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by Trail X » Wed Dec 14, 2011 10:36 am

-46 is some serious cold. Like, record breaking.

What bags did you have? What's your story on how to survive?
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by TangoBravo » Wed Dec 14, 2011 12:47 pm

JamesDowning wrote:-46 is some serious cold. Like, record breaking.

What bags did you have? What's your story on how to survive?


Yeah that is some serious cold, as far as record breaking well that just depends on where your at. Keep in mond we checked and double checked the weather and it was projected to have a low of -15 and that is very normal for where we were at. We got caught off guard by a freak fast moving storm this can happen to anyone and that was what I was tryin to get at with my post.

For our gear we did alot of research before we got everything but for good reason, we wanted to have quality gear so that it didnt need to be replaced every two years. For sleeping bags we use Wiggy's Antartic bags with FTRSS and they are great bags, for tent we use North Face VE 25 it is a great four season tent made for 2 people. For clothes layers are important so do your research and find what fits you and what you like. We use under armor cold weather layering system under carhartt artic coveralls or bibs and a jacket. For socks we use moreno wool and we use Baffin boots they are not horribly expensive and most of there line are rated -145, for gloves we use baffin gloves as well. After that everything else is just personal comfort items balaclava googles and what not. As far as how to survive well basically my only advise is be as prepared as possible to include quality gear. Educate yourself, like I said in my OP if your going to go play in extreame weather you can do so safely and in comfort but you had better be prepared for the extreame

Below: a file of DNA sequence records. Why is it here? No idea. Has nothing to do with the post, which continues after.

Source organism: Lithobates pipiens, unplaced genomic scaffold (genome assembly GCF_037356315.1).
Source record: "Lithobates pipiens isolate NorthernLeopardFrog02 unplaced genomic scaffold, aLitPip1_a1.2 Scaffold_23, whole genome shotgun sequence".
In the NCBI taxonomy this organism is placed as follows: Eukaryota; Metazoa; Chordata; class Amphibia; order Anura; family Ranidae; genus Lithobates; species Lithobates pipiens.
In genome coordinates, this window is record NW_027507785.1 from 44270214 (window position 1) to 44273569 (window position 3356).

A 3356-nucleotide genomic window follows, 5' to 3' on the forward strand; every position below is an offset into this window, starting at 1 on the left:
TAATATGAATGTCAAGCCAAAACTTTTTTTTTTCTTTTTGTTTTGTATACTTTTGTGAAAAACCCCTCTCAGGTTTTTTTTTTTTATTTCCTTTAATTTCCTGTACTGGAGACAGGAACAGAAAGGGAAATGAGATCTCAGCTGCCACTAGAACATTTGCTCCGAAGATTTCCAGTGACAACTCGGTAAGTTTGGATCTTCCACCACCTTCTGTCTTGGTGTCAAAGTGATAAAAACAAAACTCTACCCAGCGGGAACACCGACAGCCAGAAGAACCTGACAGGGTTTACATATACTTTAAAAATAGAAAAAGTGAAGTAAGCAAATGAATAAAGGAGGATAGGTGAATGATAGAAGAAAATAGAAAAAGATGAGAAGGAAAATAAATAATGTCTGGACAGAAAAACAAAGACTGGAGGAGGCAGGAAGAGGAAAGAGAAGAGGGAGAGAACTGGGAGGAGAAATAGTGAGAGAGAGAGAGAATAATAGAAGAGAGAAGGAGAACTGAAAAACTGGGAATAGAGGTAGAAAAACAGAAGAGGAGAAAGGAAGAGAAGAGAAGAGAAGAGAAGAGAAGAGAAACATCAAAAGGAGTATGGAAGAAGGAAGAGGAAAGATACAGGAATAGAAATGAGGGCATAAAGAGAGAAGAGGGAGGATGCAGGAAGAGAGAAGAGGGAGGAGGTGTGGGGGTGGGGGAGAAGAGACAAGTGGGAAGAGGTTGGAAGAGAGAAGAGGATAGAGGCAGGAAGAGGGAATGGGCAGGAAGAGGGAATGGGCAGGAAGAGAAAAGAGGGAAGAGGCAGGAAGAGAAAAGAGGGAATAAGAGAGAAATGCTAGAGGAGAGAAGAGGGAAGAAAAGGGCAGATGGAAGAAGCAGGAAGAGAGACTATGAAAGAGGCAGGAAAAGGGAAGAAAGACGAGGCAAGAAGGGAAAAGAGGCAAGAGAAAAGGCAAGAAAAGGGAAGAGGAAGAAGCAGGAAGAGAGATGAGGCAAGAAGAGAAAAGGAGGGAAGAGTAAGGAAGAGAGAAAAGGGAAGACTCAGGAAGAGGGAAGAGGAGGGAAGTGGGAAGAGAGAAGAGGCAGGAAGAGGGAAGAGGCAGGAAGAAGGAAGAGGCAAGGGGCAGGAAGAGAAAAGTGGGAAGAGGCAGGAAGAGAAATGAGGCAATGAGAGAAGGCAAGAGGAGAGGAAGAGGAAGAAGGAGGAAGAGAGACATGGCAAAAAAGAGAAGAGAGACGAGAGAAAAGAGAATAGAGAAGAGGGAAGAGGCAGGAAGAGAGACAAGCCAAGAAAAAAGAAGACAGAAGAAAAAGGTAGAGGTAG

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by Trail X » Wed Dec 14, 2011 2:57 pm

I'm glad you can purposefully camp out in -15 and still enjoy yourselves.

I've been skiing in -15 and had no issues, but I don't think I'd have much fun being idle.
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by TangoBravo » Wed Dec 14, 2011 4:18 pm

JamesDowning wrote:I'm glad you can purposefully camp out in -15 and still enjoy yourselves.

I've been skiing in -15 and had no issues, but I don't think I'd have much fun being idle.


Well we aren't sitting around the picnic table talkin about life all day. LoL we go hike to a fishin hole or to the top of a good snowboard spot. We might be out hunting or scouting for the next spot to hunt, maybe finding a place to photogragh some wild life. We always find something to do while we camp it's just we enjoy camping in the snow that's all.
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by v7guy » Sun Dec 18, 2011 4:16 am